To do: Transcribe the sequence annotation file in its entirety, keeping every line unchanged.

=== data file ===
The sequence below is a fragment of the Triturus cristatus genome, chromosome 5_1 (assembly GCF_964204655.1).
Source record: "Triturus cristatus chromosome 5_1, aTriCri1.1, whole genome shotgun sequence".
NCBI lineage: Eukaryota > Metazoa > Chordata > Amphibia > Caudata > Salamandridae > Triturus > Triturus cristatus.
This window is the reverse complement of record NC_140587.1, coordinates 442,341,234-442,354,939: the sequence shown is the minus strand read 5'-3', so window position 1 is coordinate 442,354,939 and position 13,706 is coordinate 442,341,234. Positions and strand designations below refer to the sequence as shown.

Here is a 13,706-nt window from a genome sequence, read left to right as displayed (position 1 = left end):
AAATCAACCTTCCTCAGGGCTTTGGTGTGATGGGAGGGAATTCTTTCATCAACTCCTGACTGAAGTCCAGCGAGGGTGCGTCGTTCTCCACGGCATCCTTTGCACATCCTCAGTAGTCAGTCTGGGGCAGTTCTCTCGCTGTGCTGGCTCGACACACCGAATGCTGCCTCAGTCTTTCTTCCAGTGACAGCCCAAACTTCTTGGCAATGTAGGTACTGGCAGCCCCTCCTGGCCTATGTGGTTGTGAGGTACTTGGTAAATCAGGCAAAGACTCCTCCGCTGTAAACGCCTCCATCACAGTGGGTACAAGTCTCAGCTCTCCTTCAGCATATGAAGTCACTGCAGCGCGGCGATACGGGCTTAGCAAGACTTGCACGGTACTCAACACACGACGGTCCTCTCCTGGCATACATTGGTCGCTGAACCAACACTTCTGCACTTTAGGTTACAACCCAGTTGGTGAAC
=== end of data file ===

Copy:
The sequence below is a fragment of the Triturus cristatus genome, chromosome 5_1 (assembly GCF_964204655.1).
Source record: "Triturus cristatus chromosome 5_1, aTriCri1.1, whole genome shotgun sequence".
NCBI lineage: Eukaryota > Metazoa > Chordata > Amphibia > Caudata > Salamandridae > Triturus > Triturus cristatus.
This window is the reverse complement of record NC_140587.1, coordinates 442,341,234-442,354,939: the sequence shown is the minus strand read 5'-3', so window position 1 is coordinate 442,354,939 and position 13,706 is coordinate 442,341,234. Positions and strand designations below refer to the sequence as shown.

Here is a 13,706-nt window from a genome sequence, read left to right as displayed (position 1 = left end):
AAATCAACCTTCCTCAGGGCTTTGGTGTGATGGGAGGGAATTCTTTCATCAACTCCTGACTGAAGTCCAGCGAGGGTGCGTCGTTCTCCACGGCATCCTTTGCACATCCTCAGTAGTCAGTCTGGGGCAGTTCTCTCGCTGTGCTGGCTCGACACACCGAATGCTGCCTCAGTCTTTCTTCCAGTGACAGCCCAAACTTCTTGGCAATGTAGGTACTGGCAGCCCCTCCTGGCCTATGTGGTTGTGAGGTACTTGGTAAATCAGGCAAAGACTCCTCCGCTGTAAACGCCTCCATCACAGTGGGTACAAGTCTCAGCTCTCCTTCAGCATATGAAGTCACTGCAGCGCGGCGATACGGGCTTAGCAAGACTTGCACGGTACTCAACACACGACGGTCCTCTCCTGGCATACATTGGTCGCTGAACCAACACTTCTGCACTTTAGGTTACAACCCAGTTGGTGAAC